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IRA Rollover Rules: Important Things to Note

IRA Rollover Rules: Important Things to Note


One of the smart money moves one can make toward retirement is to roll over your 401(k) to your Individual Retirement Account (IRA). This is especially good for people adjusting to retirement or leaving a job.

While the employer sponsors the 401(k), you own the IRA and are in control. The 401(k) enjoys benefits like tax-deferred status, so you can use it with your current employer plan. 

The rollover is a great move. However, Uncle Sam has some rules that you need to follow. 

Understanding What IRA Rollover is 

With a rollover IRA, you can move funds from a 401(k) or other retirement-sponsored plan (via your employer) to your IRA. A financial institution will likely be in charge of your portfolio when you have a 401(k). In changing jobs, however, one can easily lose track of such savings.

Indirect Rollover 

You can move money in two ways, rolling over your 401(k) to your IRA – direct or indirect rollover. An indirect rollover lets you move the funds from one retirement account into another. With this, you get the funds from your 401(k) and deposit them into the new IRA account. 

An indirect rollover, however, comes with a couple of risks:

  • After removing the funds from the retirement account, it should be deposited into a new tax account within 60 days. Failure might result in taxes and other penalties.

  • Fees and taxes for failure to follow the 60 days rollover rule exist. There could be a 10% early distribution penalty or the funds subjected to income tax. 

  • In reinvesting the funds, one must deposit the entire amount.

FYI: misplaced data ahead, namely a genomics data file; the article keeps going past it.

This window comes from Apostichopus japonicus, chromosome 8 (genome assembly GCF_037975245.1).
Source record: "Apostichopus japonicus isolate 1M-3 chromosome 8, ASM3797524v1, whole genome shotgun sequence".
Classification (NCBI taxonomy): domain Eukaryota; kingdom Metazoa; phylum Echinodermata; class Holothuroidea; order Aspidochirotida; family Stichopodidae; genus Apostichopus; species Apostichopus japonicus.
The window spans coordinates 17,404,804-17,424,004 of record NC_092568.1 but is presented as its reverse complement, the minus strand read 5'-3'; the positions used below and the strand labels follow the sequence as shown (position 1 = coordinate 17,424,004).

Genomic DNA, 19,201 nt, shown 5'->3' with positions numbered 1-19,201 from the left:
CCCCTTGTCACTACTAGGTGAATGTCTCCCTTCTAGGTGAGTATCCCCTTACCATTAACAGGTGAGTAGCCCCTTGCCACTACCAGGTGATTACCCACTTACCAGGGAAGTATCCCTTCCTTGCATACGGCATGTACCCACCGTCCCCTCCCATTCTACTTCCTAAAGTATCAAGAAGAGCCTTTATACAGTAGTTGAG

Direct Rollover

This is an easy option for many people. It involves directly transferring your funds to your new IRA by your retirement plan administrator. The firm sends the funds to your selected financial institution as a trustee-to-trustee transfer. 

Also, your 401(k) admin might present a check to the other firm, which will be deposited in your new IRA account. 

The unique advantage of this approach is that the funds do not cross your hands. As a result, Uncle Sam does not consider it a withdrawal. With this, you might avoid any penalty or tax from the IRS. 

Rules and Limits for IRA Rollover

There are a couple of rules to follow for your IRA rollover to avoid issues. Here are a few things to know:

  1. 60 Days Rollover Rule: 

This applies to indirect rollovers. With this rule, you must deposit the funds into the new IRA account within 60 days of withdrawing it. Failure will result in a  10% early withdrawal fine or income tax

  1. A Single IRA Rollover Each Year

Uncle Sam specifies that one can only have a single indirect rollover from an IRA in 12 months. While the policy was meant to stop people from using their funds, exceptions are based on the IRA account type. With this, the one-year rule does not apply to the following:

  • Traditional to Roth retirement account.

  • QRP to IRA rollover or vice versa

  1. Some Distributions are not Eligible

One cannot roll over all distributions. When it comes to IRA, you cannot roll over the following: excess contribution distribution with its earnings, Required Minimum distribution, etc. 

On the other hand, distributions from hardships and loans, RMDs, and other accounts as specified by Uncle Sam. 

  1. Same property Rule

With this rule, individuals must contribute the property they withdrew when completing a rollover. This implies that any cash from your first retirement account cannot be used for shares or stocks and be rolled over to a new IRA. 

There are few investment options when the funds are transferred between both retirement accounts.